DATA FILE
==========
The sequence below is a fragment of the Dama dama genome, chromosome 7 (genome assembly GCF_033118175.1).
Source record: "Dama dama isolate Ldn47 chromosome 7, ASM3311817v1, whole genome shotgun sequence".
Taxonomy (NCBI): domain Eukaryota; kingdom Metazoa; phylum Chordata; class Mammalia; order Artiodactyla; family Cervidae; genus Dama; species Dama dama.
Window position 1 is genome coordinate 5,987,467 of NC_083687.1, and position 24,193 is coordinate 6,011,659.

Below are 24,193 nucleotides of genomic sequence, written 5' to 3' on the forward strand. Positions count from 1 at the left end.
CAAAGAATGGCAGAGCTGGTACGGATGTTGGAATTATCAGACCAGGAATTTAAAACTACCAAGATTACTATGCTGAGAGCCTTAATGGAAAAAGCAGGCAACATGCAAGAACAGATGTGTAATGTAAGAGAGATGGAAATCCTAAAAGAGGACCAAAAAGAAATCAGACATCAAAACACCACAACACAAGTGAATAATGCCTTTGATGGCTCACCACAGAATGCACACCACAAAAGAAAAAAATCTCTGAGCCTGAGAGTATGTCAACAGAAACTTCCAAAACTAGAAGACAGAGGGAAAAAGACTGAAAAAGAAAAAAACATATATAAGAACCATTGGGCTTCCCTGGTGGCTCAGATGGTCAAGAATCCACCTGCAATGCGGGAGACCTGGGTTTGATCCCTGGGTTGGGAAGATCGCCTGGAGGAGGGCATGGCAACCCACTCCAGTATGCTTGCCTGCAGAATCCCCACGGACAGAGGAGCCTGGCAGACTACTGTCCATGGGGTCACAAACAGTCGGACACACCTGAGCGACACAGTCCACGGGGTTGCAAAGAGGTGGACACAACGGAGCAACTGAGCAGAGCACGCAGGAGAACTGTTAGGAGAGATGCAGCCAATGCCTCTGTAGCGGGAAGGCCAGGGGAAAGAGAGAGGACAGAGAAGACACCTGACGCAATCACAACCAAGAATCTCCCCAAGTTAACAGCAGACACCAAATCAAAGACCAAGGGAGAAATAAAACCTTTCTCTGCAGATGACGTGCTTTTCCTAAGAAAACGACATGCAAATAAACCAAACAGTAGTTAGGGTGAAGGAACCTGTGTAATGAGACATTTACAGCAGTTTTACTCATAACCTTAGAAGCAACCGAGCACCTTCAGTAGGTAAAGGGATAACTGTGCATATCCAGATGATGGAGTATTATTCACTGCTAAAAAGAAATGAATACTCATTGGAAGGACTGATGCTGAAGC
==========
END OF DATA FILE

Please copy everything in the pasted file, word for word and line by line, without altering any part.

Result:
The sequence below is a fragment of the Dama dama genome, chromosome 7 (genome assembly GCF_033118175.1).
Source record: "Dama dama isolate Ldn47 chromosome 7, ASM3311817v1, whole genome shotgun sequence".
Taxonomy (NCBI): domain Eukaryota; kingdom Metazoa; phylum Chordata; class Mammalia; order Artiodactyla; family Cervidae; genus Dama; species Dama dama.
Window position 1 is genome coordinate 5,987,467 of NC_083687.1, and position 24,193 is coordinate 6,011,659.

Below are 24,193 nucleotides of genomic sequence, written 5' to 3' on the forward strand. Positions count from 1 at the left end.
CAAAGAATGGCAGAGCTGGTACGGATGTTGGAATTATCAGACCAGGAATTTAAAACTACCAAGATTACTATGCTGAGAGCCTTAATGGAAAAAGCAGGCAACATGCAAGAACAGATGTGTAATGTAAGAGAGATGGAAATCCTAAAAGAGGACCAAAAAGAAATCAGACATCAAAACACCACAACACAAGTGAATAATGCCTTTGATGGCTCACCACAGAATGCACACCACAAAAGAAAAAAATCTCTGAGCCTGAGAGTATGTCAACAGAAACTTCCAAAACTAGAAGACAGAGGGAAAAAGACTGAAAAAGAAAAAAACATATATAAGAACCATTGGGCTTCCCTGGTGGCTCAGATGGTCAAGAATCCACCTGCAATGCGGGAGACCTGGGTTTGATCCCTGGGTTGGGAAGATCGCCTGGAGGAGGGCATGGCAACCCACTCCAGTATGCTTGCCTGCAGAATCCCCACGGACAGAGGAGCCTGGCAGACTACTGTCCATGGGGTCACAAACAGTCGGACACACCTGAGCGACACAGTCCACGGGGTTGCAAAGAGGTGGACACAACGGAGCAACTGAGCAGAGCACGCAGGAGAACTGTTAGGAGAGATGCAGCCAATGCCTCTGTAGCGGGAAGGCCAGGGGAAAGAGAGAGGACAGAGAAGACACCTGACGCAATCACAACCAAGAATCTCCCCAAGTTAACAGCAGACACCAAATCAAAGACCAAGGGAGAAATAAAACCTTTCTCTGCAGATGACGTGCTTTTCCTAAGAAAACGACATGCAAATAAACCAAACAGTAGTTAGGGTGAAGGAACCTGTGTAATGAGACATTTACAGCAGTTTTACTCATAACCTTAGAAGCAACCGAGCACCTTCAGTAGGTAAAGGGATAACTGTGCATATCCAGATGATGGAGTATTATTCACTGCTAAAAAGAAATGAATACTCATTGGAAGGACTGATGCTGAAGC